A glimpse inside Mazzoni Center

Mazzoni Center, a brick building with black and white accents.
The front of Mazzoni Center’s 1348 Bainbridge St. headquarters.

As an employee of Mazzoni Center, I can say the work environment there feels unsafe. Staff meetings are disrupted; staffers scream at management in the halls; others complain of bullying by coworkers; staff members “walk out” in the middle of the workday.

I’ve heard speculation that Mazzoni Center canceled its annual staff outing out of retaliation — but in retaliation for what exactly remains unclear. The fact of the matter is, the last thing we needed was this planned outing. The setting felt to me even more unsafe than being at work — and that is saying a lot. I, for one, had no intention of going. I know others weren’t going to attend either.

Had management decided to move forward with the outing, they would have further stressed a workforce already on the point of breaking. That they did not gives me hope that they are beginning to listen. It’s a step in the right direction. Don’t get me wrong — they have miles to go, but every journey begins with a single step.

We’ve heard the accusations: “You’re impinging on my right to free speech; you’re trying to silence me.” And why shouldn’t they be allowed to speak? After all, they’re just words, right?

Well, it’s more than the words themselves — it’s the stridency in tone, it’s the emotion behind the words, it’s the threat of violence. Shouting can quickly escalate into physical violence. Ask anyone who has ever been a victim of domestic violence. Perhaps unless you have been, you don’t get that. But ignorance is no defense. I have been the victim of domestic violence. And I can tell you, every time an employee is allowed to rage unchecked, I am taken back there: My ears ring; I feel every stinging blow; taste my own blood in my mouth; experience again the certainty: This time I will die.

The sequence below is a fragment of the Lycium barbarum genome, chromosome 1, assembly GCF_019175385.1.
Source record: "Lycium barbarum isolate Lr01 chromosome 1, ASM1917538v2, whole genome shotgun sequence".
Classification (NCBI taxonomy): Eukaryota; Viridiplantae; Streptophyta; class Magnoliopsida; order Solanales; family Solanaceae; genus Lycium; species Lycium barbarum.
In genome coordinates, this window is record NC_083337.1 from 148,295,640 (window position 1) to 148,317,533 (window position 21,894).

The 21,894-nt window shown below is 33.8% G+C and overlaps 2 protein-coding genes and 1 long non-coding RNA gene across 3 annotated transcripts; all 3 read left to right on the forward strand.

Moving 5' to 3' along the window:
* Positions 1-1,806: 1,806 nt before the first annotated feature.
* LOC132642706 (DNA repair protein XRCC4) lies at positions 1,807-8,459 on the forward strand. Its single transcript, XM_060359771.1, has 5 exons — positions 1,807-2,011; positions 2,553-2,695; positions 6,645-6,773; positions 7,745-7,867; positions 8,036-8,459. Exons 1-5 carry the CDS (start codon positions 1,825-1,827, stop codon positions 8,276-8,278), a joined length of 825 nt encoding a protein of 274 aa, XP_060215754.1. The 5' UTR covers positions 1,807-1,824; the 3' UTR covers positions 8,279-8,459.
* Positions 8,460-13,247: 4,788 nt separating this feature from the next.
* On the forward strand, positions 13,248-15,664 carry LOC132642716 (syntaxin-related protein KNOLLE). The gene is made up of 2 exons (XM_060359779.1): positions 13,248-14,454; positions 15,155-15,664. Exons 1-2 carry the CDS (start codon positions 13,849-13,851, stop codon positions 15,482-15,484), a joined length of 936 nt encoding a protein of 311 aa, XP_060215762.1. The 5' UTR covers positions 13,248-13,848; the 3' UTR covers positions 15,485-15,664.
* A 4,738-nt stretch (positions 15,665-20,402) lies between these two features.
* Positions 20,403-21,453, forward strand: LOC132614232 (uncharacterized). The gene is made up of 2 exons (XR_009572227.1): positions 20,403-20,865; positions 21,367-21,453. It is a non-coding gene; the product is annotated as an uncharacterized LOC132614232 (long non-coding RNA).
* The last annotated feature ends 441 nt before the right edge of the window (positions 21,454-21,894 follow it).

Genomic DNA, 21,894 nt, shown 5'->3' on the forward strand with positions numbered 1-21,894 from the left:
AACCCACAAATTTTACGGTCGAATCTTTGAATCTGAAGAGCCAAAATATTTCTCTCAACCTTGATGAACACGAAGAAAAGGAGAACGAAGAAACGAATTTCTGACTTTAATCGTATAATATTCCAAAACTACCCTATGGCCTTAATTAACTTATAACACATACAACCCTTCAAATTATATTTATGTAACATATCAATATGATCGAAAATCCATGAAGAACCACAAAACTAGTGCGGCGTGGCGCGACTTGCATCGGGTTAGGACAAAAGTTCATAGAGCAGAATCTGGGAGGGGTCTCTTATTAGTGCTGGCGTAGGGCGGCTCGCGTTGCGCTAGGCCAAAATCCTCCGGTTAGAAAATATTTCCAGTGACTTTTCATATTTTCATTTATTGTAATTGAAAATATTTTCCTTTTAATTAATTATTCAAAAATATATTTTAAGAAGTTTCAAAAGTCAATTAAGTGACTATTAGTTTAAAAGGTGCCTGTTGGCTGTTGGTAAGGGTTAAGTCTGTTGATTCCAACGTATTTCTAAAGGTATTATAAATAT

I have had more than a decade to process and release those feelings, those memories. I can only imagine how much more triggering and traumatizing it is for those for whom domestic violence is recent history or, worse, current reality.

We talk a lot about safe spaces — and, for many of us, safe spaces are few and far between. If we are not safe at Mazzoni Center, where are we safe?

Mazzoni Center owes us a safe work environment — all employers owe that much to their employees. So, who is to blame?

The failure to provide a safe work environment can be placed squarely on the shoulders of management, who often fail to act to protect employees, and SEIU Healthcare PA, the union that staff members voted to represent them in September 2017,who either cannot or will not hold bargaining-unit employees accountable for their conduct.

Yes, management has failed us, SEIU has failed us, our former director of diversity, equity and inclusion has failed us — but the hardest failure to accept is the failure of our peers, our coworkers, to ensure we all feel safe at work, no matter our differences. 

The author works at Mazzoni Center and wishes to remain anonymous.

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